With the recent rise of resale apps such as Depop and Poshmark, the idea of selling old clothes online is becoming more fashionable. A lot of people applied resale of clothes into a lucrative side concert or even a full-time job, gaining thousands of followers and making dozens of sales a week.
The second-hand market is projected to more than triple by 2030, according to a 2021 study by reseller platform Mercari and research firm GlobalData as more fashion lovers tidy up their closets and seek savings to find valuable items for resale.
But whether you have a collection of t-shirts with bands or office clothes, success on these platforms takes time and effort. Before diving into your wardrobe, there are a few things to know.
Unlike consignment and resale stores, you can self-rate goods on an online platform. Before you list an item of clothing, look at it on several platforms to find out what it is now for sale. Depending on age, condition and brand, prices can vary greatly.
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You can also use direct messages to negotiate with buyers and use the features of applications such as Depop and Poshmark, which allow you to accept offers and create discounts on multiple products.
“Sales can be sporadic,” says Andres Castillo of Los Angeles, who sells rare designer items through Depop, eBay and Instagram called Debonair Vintage. With rare or valuable things it may take some time to find the right buyer, especially if you want to break even or make a profit.
THERE ARE GREAT RESPONSIBILITIES
“I treat (resale of clothes) as my job,” says Eva Perez, a full-time student in Lebanon, Pennsylvania, who sells under the name Fitsfinesse and was featured in Teenage Vogue in 2021 for her success at the depot. She responds daily to messages and also takes photos of goods, sews products to order, and packs and delivers orders.
It is very important to talk clearly with the first buyers: “If you do not build this relationship, you will not get sales and returning customers,” she adds.
Even though you control the prices, reselling online takes much more time and energy than selling to consignment stores. According to Depotsellers who constantly list – about 15 items a week – eventually sell more.
“It takes a lot of time and dedication,” Castilla says. High-end vendors need to learn how to take attractive photos, understand shipping rates, negotiate text negotiations and research brands and trends to make the most of their stocks.
Yes, you can set your own prices, but there are a few overheads to consider. Online resale platforms charge a commission, as well as additional fees for delivery through the platform or receiving payments through a processor such as PayPal. Depop takes 10% of each sale, and eBay – 15%; Poshmark charges $ 2.95 for goods under $ 15 and 20% for goods over $ 15. PayPal, which integrates with Depop, Poshmark and eBay, charges another 3.49% plus 49 cents per transaction for processing payments.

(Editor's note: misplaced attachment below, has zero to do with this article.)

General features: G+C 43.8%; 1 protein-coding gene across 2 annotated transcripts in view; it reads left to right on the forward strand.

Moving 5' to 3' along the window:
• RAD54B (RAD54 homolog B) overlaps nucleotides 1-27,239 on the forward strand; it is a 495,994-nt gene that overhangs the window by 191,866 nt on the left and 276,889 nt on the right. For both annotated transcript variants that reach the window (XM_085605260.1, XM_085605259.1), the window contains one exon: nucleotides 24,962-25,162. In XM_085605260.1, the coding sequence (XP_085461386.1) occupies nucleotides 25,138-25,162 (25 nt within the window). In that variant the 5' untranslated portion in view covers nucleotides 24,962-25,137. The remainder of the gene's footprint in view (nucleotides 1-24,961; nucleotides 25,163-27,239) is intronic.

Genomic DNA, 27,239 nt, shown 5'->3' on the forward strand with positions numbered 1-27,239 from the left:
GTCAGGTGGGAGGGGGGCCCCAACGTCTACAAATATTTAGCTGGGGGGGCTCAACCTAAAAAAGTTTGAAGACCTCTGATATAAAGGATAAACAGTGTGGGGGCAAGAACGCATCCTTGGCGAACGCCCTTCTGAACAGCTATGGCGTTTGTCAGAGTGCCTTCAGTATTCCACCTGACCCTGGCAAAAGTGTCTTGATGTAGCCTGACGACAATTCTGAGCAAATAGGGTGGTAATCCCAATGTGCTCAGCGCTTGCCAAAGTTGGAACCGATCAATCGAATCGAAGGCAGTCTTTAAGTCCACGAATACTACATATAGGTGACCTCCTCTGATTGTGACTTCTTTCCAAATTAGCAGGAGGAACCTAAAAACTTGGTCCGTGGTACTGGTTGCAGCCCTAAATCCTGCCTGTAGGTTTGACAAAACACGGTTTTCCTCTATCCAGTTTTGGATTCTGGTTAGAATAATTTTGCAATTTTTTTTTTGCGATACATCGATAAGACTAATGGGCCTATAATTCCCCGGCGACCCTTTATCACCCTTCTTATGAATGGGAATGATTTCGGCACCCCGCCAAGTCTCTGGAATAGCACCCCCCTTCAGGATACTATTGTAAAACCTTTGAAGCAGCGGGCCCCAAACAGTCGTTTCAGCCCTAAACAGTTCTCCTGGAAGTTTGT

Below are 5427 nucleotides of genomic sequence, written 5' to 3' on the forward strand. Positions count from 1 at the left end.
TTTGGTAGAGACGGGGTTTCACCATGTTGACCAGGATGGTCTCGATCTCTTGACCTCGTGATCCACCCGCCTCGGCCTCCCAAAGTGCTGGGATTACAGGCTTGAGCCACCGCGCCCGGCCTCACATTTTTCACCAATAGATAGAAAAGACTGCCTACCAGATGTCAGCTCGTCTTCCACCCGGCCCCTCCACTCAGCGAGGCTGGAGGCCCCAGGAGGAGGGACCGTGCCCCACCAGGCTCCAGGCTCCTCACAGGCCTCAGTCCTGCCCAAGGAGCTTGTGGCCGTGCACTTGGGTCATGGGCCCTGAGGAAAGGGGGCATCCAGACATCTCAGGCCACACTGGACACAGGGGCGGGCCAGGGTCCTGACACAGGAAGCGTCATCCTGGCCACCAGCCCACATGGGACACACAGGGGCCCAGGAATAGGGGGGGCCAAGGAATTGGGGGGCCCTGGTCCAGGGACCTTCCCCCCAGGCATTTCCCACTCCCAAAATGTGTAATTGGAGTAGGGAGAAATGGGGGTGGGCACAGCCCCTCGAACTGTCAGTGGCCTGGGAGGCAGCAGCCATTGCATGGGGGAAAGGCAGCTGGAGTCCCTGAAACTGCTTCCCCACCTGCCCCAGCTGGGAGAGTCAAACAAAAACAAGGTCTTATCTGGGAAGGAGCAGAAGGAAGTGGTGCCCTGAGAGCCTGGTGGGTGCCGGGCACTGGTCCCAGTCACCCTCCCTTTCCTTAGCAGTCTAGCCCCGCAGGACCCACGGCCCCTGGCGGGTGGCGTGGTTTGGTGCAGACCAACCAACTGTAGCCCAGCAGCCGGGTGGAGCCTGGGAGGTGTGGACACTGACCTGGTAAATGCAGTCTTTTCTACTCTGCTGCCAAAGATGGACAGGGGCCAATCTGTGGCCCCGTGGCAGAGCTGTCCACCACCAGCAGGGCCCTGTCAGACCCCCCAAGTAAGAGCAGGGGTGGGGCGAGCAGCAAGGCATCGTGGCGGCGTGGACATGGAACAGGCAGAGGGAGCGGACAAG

You will also need to pay for packaging, label printing and possibly storage of inventory including boxes, hangers and shelves. Top sellers also recommend adding personal touches to supplies, such as free stickers, small accessories or a thank you note. When all these costs add up, you may find that you should only list items of higher value.
You can cut costs by reusing mailings and mailboxes, as well as printing labels at your local FedEx or UPS store instead of purchasing a label printer. Or reduce shipping costs for shoppers by combining multiple items into one shipment, which can motivate shoppers to purchase more at your store.
THE SOCIAL ASPECT IS PRIORITY
The most successful online resellers have one thing in common: a strong personal brand. Finding your niche and building loyal fans are critical to long-term success on a resale platform.
“It’s like Instagram, but for sale,” says Perez, who focuses on maintaining consistent aesthetics and marketing her store on social media platforms such as TikTok.
Castillo developed his business, serving a very specific market: collectors of vintage designers, especially for Moschino and Chanel. He sells on multiple platforms, using his Instagram to rent things to stylists for photo shoots and events on the red carpet. Although it targets a fairly small community, its narrow focus helps it reach its ideal buyers.
It can be seen that other top sellers on resale platforms follow a similar approach, with store themes ranging from t-shirts to vintage dresses. “Rely on your personal taste,” Castilla says. Even if you don’t have a hand-picked collection for sale, personalized packaging or a unique photo background can help your items stand out.
Both Perez and Castillo emphasize the importance of cross-linking social networking platforms to reach as many potential customers as possible. Creating a dedicated Instagram Business account and tracking other online retailers and designers can help attract shoppers to your store. Check popular pages for trendy hashtags and add them to your posts. Allocating time to promote on social media can help turn your wardrobe into a serious profit.
This article was provided by The Associated Press on the NerdWallet personal finance website. Dalia Ramirez is a writer at NerdWallet. Email: firstname.lastname@example.org.
NerdWallet: 25 side business ideas for 2022 https://bit.ly/nerdwallet-side-business-ideas
Depop: Depop 101: Store settings https://blog.depop.com/articles/depop-101-setting-up-shop
Teen Vogue: 7 Black Depop Sellers About Their Success https://www.teenvogue.com/story/7-black-depop-sellers-on-their-success
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